- Montreal, Quebec
- Mont-Joli, Quebec
- Moncton, New Brunswick
- Cavendish, PEI
- Port Hood, Nova Scotia
- Ingonish, Nova Scotia
- Halifax, Nova Scotia
- Fredericton, New Brunswick
- Quebec City, Quebec
- Gatineau, Quebec
Along the way there were trips to Chaudière Falls, the Cape George Point Lighthouse, Hopewell Rocks in the Bay of Fundy, Charlottetown, Cavendish Campground in Prince Edward Island National Park of Canada, the Skyline Trail at Cape Breton Highlands National Park, Peggy's Cove, Lunenburg and the prettiest drive I've ever enjoyed, along the Cabot Trail in Cape Breton.
In a span of two weeks, we visited five provincial capitals, enjoyed Cow's Ice Cream, plenty of seafood, and Schwartz's Deli, and all four kids were amazing. That was the most pleasant surprise of all. I watched my oldest bond with his little brother and everyone get along in the tightest of quarters for 5837.5 km. I'm so glad we took this trip.
Best of all, I have a new appreciation for our eastern provinces (with apologies to Newfoundland and Labrador which I simply didn't have time to experience). Previously, I had never been east of Quebec City. I've now seen first hand the natural beauty down east, the beautiful architecture and the nicest people on the planet and return home with tremendous memories that will last a lifetime.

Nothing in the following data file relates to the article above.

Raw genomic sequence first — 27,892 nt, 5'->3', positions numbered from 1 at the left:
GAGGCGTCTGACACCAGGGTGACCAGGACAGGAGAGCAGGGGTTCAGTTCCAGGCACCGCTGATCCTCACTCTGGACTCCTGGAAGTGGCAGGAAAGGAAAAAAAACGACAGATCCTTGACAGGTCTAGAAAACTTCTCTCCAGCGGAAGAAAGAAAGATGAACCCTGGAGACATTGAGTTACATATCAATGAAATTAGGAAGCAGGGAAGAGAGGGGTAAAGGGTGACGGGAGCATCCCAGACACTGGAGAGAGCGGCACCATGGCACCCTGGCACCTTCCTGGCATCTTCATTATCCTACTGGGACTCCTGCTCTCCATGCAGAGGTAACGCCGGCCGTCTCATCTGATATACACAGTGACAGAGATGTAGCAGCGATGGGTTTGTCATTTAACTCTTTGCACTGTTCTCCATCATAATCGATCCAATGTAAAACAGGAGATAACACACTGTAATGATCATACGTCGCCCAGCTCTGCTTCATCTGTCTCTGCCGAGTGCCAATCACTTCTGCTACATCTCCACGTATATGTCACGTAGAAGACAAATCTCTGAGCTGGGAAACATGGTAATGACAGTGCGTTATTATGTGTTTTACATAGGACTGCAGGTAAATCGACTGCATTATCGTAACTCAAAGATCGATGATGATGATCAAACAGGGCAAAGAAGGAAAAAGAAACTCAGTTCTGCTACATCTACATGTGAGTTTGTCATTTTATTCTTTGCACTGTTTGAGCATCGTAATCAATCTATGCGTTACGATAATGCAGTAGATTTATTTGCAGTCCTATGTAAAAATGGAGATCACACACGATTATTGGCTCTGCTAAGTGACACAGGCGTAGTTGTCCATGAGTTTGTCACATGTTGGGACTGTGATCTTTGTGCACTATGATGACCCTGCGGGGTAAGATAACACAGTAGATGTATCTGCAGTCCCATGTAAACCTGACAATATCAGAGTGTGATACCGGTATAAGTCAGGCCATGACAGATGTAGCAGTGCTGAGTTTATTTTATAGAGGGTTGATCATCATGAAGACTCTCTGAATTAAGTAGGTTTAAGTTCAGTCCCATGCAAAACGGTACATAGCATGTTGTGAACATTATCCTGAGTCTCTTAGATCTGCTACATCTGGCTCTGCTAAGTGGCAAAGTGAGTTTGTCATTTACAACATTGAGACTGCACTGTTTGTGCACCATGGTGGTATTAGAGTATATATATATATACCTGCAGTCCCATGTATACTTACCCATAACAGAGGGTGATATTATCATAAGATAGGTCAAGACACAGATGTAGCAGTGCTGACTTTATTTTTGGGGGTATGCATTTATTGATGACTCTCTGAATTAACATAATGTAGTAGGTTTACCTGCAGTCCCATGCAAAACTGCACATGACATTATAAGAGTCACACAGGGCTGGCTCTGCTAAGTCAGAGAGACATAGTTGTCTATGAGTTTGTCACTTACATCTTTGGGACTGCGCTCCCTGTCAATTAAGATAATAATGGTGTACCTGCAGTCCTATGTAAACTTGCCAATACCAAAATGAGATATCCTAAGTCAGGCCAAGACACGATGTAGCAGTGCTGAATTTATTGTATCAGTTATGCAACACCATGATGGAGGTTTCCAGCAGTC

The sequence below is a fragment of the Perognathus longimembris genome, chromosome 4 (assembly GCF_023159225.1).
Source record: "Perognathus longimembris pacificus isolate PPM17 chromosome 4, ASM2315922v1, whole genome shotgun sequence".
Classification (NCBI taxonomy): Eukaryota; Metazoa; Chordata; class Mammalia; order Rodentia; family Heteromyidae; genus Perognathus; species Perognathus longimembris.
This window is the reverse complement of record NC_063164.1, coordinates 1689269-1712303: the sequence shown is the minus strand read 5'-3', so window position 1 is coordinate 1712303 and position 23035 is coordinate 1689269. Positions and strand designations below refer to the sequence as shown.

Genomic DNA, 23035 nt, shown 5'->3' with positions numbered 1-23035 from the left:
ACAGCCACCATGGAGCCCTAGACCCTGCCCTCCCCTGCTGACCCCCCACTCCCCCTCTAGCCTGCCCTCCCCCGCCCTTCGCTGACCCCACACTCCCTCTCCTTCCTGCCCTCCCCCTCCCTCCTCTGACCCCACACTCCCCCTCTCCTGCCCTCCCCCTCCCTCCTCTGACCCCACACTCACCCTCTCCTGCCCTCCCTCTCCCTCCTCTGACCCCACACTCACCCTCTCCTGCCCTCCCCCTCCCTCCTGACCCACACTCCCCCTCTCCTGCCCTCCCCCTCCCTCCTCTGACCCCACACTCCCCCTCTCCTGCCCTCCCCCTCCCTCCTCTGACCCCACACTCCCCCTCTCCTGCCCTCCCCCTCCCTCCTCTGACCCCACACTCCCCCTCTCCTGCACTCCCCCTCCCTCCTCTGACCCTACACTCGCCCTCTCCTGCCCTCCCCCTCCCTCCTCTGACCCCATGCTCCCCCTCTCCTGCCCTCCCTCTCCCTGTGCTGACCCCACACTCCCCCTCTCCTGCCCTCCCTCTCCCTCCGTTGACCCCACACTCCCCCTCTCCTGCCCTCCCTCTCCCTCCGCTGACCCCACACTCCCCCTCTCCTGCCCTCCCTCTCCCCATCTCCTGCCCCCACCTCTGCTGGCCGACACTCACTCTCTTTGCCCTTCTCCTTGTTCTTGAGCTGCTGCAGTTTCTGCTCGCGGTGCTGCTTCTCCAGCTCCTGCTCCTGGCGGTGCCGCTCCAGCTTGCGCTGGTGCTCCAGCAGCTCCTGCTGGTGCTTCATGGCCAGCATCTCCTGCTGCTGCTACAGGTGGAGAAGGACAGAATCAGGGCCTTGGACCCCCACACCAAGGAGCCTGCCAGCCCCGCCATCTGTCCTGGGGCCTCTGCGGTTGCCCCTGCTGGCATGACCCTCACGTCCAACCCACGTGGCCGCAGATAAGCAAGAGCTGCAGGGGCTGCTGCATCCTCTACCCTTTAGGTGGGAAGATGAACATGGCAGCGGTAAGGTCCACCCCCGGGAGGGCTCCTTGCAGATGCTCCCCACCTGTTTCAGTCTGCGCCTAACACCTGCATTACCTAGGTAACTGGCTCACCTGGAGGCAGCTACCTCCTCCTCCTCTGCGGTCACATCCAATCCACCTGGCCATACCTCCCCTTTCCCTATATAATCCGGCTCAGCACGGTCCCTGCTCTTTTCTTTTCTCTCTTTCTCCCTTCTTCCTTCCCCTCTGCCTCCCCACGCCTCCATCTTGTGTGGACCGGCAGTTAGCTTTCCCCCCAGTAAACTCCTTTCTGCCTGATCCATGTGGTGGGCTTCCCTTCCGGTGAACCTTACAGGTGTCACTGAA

I'm a very lucky guy. I have four amazing children. My youngest, who is now four months old, is also going to be my last.
The next time I'm caring for a child this size, I'll be a grandfather, so I'm really trying to soak this in. Every day I'm blown away by just how adorable everything is at this stage. Sometimes, the cuteness is almost too much to bear.
When she's not sleeping or eating, she's smiling and cooing. That's her day: sleep, eat, smile and coo.